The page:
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HOA takeover rumor addressed by board

Rumors, lies and innuendo within the community strangely enough got top billing during this week’s Pahrump Town Board meeting after the board voted to pull several major agenda items and revisit them later this month.

Consequently, Board Chairman Harley Kulkin addressed concerns aired by resident Teri Rogers about the town’s alleged actions in regards to the southside Artesia neighborhood.

Rogers queried the board about a rumor on the social media website “Topix” that suggests the Town of Pahrump has annexed Artesia’s Homeowners Association (HOA) and is doing it illegally

The purpose Rogers said was to have homeowners and even renters within the entire town conform to the association’s standards.

“I want to know if it’s true that our new town manager Susan Holecheck recently sanctioned Artesia HOA to annex parts of town it deems the need of fixing up. The way not to be annexed is to sign a document for the town to incorporate. There are a lot of comments on there with some saying it’s true and some questioning it. I happen to be in an area that has CC&R’s (Covenants, Conditions & Restrictions) and HOA. However, it’s illegal because I’m familiar with how the rules come about. The question is, is there any truth to this rumor?” she asked the board.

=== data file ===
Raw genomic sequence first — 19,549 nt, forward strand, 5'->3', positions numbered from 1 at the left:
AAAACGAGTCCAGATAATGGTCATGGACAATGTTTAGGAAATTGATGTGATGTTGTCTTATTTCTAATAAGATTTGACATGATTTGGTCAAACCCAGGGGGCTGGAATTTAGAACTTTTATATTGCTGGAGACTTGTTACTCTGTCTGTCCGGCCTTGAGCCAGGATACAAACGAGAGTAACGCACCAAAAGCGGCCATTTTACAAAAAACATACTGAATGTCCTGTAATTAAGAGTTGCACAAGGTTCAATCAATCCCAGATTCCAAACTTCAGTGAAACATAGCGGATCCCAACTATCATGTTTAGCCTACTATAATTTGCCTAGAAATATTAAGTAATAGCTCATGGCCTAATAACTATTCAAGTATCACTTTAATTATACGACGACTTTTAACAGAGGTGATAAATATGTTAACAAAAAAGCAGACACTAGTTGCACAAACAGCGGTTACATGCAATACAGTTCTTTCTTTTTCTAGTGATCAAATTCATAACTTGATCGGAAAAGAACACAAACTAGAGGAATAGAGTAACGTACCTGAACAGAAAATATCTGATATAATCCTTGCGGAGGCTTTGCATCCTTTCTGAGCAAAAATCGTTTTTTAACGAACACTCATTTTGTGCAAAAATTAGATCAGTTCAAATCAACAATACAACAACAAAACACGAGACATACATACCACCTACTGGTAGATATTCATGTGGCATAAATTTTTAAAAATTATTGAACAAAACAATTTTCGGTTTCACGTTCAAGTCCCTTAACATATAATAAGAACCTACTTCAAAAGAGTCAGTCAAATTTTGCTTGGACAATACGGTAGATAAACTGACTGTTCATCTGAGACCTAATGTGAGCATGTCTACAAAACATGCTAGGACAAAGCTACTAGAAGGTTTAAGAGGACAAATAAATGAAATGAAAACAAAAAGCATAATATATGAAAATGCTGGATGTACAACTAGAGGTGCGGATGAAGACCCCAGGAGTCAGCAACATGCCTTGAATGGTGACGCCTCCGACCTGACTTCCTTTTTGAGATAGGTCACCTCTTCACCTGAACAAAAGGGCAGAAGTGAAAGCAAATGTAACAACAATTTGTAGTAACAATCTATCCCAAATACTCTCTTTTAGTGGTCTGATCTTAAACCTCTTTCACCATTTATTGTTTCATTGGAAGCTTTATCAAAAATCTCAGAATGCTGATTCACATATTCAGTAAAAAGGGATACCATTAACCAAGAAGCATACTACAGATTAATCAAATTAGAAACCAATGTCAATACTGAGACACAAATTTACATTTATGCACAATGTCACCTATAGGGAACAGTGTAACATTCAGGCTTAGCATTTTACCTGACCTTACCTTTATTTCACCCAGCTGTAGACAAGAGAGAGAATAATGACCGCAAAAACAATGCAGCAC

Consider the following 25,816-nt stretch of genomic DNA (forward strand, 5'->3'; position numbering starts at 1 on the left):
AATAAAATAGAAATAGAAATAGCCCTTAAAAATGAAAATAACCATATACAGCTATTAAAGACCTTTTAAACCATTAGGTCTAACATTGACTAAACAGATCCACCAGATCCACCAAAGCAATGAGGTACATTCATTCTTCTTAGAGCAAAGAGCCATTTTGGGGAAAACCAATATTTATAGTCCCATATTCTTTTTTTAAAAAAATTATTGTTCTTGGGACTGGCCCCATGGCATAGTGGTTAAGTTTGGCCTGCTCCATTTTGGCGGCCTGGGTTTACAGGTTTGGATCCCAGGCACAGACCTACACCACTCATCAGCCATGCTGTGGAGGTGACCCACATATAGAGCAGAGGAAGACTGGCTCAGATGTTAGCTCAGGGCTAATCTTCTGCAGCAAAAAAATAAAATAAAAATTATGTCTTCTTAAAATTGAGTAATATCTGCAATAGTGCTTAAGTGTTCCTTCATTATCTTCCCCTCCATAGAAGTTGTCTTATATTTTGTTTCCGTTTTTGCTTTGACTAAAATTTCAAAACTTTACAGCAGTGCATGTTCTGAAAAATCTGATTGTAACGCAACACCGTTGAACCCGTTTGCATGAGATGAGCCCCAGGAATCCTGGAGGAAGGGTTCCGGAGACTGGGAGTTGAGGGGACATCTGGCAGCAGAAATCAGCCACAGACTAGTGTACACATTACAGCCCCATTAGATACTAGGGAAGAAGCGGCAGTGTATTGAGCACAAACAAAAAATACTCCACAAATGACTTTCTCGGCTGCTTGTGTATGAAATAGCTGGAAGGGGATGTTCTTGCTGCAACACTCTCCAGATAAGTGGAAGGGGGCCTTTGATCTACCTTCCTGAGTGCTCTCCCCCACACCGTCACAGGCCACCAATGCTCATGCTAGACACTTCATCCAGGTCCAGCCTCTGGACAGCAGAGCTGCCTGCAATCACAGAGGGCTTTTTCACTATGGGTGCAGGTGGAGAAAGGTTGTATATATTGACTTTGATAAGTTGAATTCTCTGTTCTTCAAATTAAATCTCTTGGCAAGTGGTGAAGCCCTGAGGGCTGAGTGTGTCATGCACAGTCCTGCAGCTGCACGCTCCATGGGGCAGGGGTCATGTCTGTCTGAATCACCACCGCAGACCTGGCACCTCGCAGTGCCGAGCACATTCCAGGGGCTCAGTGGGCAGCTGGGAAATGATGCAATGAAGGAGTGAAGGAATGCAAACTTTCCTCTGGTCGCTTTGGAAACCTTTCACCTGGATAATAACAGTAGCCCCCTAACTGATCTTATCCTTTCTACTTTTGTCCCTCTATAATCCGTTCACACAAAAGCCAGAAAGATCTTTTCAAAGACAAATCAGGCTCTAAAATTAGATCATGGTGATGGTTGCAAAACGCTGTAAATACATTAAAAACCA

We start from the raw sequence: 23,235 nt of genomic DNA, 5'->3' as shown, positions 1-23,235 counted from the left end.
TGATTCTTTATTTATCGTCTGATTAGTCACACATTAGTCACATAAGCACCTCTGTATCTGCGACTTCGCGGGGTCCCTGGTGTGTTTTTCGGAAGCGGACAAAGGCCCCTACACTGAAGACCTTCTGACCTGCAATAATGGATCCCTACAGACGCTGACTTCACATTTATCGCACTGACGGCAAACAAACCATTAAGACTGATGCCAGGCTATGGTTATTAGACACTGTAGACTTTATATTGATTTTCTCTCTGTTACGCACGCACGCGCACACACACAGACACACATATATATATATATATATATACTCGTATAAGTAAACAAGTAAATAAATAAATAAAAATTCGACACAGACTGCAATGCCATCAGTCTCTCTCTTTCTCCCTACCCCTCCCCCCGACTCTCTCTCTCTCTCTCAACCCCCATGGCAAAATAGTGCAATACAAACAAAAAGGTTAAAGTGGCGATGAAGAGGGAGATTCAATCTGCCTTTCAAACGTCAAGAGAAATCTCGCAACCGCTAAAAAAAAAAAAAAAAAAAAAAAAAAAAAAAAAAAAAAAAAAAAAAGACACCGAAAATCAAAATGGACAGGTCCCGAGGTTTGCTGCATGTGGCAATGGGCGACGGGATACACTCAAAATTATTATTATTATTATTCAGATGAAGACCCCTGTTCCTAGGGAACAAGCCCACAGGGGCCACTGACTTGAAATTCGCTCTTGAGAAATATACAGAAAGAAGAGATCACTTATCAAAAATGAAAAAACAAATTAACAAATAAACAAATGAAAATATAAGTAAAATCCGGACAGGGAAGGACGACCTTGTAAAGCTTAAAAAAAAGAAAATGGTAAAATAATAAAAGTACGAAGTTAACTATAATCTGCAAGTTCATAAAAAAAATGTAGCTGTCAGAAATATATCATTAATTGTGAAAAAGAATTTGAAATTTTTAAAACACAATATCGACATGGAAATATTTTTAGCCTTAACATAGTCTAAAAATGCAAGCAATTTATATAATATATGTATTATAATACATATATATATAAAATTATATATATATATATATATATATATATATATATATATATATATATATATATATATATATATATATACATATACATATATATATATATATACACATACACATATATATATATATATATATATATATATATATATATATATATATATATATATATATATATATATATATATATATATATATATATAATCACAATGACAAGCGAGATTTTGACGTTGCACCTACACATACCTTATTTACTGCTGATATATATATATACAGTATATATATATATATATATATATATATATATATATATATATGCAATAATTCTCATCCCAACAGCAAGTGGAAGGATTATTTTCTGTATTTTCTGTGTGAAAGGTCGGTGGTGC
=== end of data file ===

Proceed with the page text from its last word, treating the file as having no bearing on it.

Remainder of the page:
The blog Rogers was referring to stated the following:

“Our new town manager has given the okay on this, and will be letting them include any area they feel needs an HOA, or is ‘run down.’ You will get a notice in the mail saying your area is now part of the Artesia Homeowners Association, and it will give you a monthly amount to pay for ‘dues.’ While much lower than what is paid in Artesia, it will still be a hefty monthly fee, and will include only the enforcement of rules and CC&Rs.”

Kulkin wasted no time in explaining to Rogers what is fact and was is fiction as far as what the town’s responsibilities are.

His explanation was quite thorough.

“The answer is real simple. The town of Pahrump only has authority over our cemetery, our parks, our fire department and our ambulance. That’s the only jurisdiction that we have. We can’t annex anything or get involved with HOAs. You will find out that if you spend time on those blogs, there are certain elements in our community that enjoy spreading rumors and totally fabricating things that have no real basis in reality whatsoever. That is just how they entertain themselves. Personally, I don’t even bother with those blogs because I learned a long time ago that the last thing any of those people want is the truth, which is why they don’t use their real names. It’s just entertainment for them,” he said.

Board member Amy Riches said she too saw the blog and also questioned its accuracy.

It was one of the few times that she and Kulkin actually agreed on something related to the town.